Exploring the impact of media use on wellbeing following a natural disaster

Arthur A. Raney, Amy L. Ai, Mary Beth Oliver

Research output: Contribution to journalArticlepeer-review


Media use can be beneficial in many ways, but little is known about how it might improve wellbeing outcomes following a traumatic natural disaster. Survivors (n = 491) of deadly Hurricane Michael, which struck the Florida (USA) coastline in 2018, completed an online survey, reporting indicators of post-traumatic growth (PTG) and stress (PTSS). A serial mediation model explored how hurricane-related stressors were related to both outcomes, as mediated by approach, avoidant, and support-seeking coping strategies and post-hurricane hedonic, eudaimonic, and self-transcendent media use as coping tools. Factors contributing to each type of post-hurricane media use were also explored. Results indicate that hurricane-related stressors were associated with PTG, serially mediated through approach coping strategies and self-transcendent media use, thus providing some of the first empirical evidence of the longer-term, beneficial wellbeing effects of media use on survivors of trauma. Additionally, hurricane-related stressors were associated with avoidant coping strategies, which were associated with increased eudaimonic media use. However, hedonic and eudaimonic media use were not associated with PTSS or PTG. Finally, factors known to be associated with media use were not predictive of post-hurricane media use, perhaps suggesting that media play a different role in survivors' lives in the months following a traumatic event.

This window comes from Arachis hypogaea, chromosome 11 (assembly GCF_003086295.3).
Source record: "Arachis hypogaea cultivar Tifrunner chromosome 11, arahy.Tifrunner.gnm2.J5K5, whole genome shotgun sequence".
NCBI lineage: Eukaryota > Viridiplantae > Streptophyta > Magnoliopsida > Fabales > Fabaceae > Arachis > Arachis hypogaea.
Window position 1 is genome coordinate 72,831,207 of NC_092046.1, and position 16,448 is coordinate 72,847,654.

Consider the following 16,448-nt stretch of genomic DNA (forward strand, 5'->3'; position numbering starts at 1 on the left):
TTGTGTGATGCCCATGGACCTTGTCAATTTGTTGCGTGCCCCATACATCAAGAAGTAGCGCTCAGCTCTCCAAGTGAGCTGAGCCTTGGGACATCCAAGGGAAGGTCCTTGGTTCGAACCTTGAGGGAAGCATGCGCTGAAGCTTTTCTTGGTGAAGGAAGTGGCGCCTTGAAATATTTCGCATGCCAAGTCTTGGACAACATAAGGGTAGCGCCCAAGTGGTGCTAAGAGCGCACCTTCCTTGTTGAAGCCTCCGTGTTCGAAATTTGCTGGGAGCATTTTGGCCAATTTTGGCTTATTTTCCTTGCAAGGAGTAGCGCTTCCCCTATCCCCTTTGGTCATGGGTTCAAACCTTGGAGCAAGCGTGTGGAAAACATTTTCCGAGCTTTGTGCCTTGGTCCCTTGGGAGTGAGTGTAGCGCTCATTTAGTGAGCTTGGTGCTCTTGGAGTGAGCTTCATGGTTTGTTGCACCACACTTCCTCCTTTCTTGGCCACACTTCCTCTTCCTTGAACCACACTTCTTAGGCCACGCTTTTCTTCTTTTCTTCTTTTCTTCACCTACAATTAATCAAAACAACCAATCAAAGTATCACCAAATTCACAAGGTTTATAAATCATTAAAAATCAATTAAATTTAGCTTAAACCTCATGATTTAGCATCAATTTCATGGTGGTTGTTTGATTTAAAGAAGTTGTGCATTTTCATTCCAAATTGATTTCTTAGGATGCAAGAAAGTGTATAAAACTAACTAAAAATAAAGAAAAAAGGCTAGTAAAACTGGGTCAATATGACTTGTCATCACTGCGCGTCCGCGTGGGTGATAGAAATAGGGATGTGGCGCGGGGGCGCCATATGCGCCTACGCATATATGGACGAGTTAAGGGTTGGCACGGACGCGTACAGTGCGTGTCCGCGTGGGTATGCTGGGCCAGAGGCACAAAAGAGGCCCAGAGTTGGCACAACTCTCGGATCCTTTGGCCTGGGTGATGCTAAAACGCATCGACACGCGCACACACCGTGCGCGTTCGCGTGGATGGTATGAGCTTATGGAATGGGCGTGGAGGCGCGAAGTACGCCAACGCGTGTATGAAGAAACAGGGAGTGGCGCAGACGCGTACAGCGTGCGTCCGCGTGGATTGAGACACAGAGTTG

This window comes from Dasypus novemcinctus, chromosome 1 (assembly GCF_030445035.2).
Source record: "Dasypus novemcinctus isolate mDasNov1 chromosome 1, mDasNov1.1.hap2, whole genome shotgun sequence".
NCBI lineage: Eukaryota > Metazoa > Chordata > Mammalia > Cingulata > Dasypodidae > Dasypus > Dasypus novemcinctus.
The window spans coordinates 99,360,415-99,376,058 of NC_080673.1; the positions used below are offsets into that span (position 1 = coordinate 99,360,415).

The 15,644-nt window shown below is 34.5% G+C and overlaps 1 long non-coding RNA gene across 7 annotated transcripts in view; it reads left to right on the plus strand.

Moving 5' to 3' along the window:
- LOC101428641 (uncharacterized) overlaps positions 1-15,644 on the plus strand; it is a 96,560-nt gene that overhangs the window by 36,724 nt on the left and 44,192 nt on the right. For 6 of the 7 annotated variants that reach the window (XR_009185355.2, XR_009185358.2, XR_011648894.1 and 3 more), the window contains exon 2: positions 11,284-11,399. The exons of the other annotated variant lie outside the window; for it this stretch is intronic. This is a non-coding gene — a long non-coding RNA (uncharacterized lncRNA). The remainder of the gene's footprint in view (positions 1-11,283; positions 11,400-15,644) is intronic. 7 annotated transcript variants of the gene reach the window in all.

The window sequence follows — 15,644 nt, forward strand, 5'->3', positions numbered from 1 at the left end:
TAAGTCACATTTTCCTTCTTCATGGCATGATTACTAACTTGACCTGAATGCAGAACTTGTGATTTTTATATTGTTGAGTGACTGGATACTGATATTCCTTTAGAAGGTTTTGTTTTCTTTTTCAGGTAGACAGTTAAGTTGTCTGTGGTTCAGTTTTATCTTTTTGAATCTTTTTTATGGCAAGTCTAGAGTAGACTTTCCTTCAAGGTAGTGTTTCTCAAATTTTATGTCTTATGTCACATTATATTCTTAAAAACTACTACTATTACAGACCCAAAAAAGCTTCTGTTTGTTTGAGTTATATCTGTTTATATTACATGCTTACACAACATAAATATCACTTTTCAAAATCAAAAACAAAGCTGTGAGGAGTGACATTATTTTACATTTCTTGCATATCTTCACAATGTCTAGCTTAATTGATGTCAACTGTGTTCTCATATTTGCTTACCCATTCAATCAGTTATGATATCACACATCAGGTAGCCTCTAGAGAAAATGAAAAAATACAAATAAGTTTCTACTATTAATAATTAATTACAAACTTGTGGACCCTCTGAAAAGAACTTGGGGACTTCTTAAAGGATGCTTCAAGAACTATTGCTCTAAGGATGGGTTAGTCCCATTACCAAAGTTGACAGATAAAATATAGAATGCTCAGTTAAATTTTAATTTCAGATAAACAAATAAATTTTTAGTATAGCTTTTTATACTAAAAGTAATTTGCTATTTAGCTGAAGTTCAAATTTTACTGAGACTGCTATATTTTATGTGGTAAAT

Original languageEnglish (US)
Article number967383
JournalFrontiers in Communication
StatePublished - Sep 26 2022

All Science Journal Classification (ASJC) codes

  • Communication
  • Social Sciences (miscellaneous)


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